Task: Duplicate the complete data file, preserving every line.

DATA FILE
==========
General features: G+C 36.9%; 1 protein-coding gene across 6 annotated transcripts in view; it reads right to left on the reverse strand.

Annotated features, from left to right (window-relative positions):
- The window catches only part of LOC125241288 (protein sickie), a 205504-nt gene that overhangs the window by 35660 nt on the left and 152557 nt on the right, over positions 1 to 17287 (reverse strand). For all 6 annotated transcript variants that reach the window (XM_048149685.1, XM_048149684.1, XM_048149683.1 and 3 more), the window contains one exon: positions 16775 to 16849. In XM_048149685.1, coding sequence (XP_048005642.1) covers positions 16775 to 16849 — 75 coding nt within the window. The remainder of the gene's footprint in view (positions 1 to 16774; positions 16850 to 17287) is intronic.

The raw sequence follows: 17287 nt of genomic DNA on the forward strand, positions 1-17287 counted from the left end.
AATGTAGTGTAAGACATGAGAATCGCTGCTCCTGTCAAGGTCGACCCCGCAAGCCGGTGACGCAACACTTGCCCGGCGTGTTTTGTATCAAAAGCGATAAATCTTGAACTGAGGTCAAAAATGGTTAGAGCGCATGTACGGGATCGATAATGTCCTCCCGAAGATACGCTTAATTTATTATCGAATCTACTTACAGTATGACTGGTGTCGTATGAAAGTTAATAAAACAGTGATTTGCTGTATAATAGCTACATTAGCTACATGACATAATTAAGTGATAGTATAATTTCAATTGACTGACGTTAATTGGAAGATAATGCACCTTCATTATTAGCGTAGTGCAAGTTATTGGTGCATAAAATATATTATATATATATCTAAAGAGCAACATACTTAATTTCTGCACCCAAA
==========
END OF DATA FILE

General features: G+C 36.9%; 1 protein-coding gene across 6 annotated transcripts in view; it reads right to left on the reverse strand.

Annotated features, from left to right (window-relative positions):
- The window catches only part of LOC125241288 (protein sickie), a 205504-nt gene that overhangs the window by 35660 nt on the left and 152557 nt on the right, over positions 1 to 17287 (reverse strand). For all 6 annotated transcript variants that reach the window (XM_048149685.1, XM_048149684.1, XM_048149683.1 and 3 more), the window contains one exon: positions 16775 to 16849. In XM_048149685.1, coding sequence (XP_048005642.1) covers positions 16775 to 16849 — 75 coding nt within the window. The remainder of the gene's footprint in view (positions 1 to 16774; positions 16850 to 17287) is intronic.

The raw sequence follows: 17287 nt of genomic DNA on the forward strand, positions 1-17287 counted from the left end.
AATGTAGTGTAAGACATGAGAATCGCTGCTCCTGTCAAGGTCGACCCCGCAAGCCGGTGACGCAACACTTGCCCGGCGTGTTTTGTATCAAAAGCGATAAATCTTGAACTGAGGTCAAAAATGGTTAGAGCGCATGTACGGGATCGATAATGTCCTCCCGAAGATACGCTTAATTTATTATCGAATCTACTTACAGTATGACTGGTGTCGTATGAAAGTTAATAAAACAGTGATTTGCTGTATAATAGCTACATTAGCTACATGACATAATTAAGTGATAGTATAATTTCAATTGACTGACGTTAATTGGAAGATAATGCACCTTCATTATTAGCGTAGTGCAAGTTATTGGTGCATAAAATATATTATATATATATCTAAAGAGCAACATACTTAATTTCTGCACCCAAA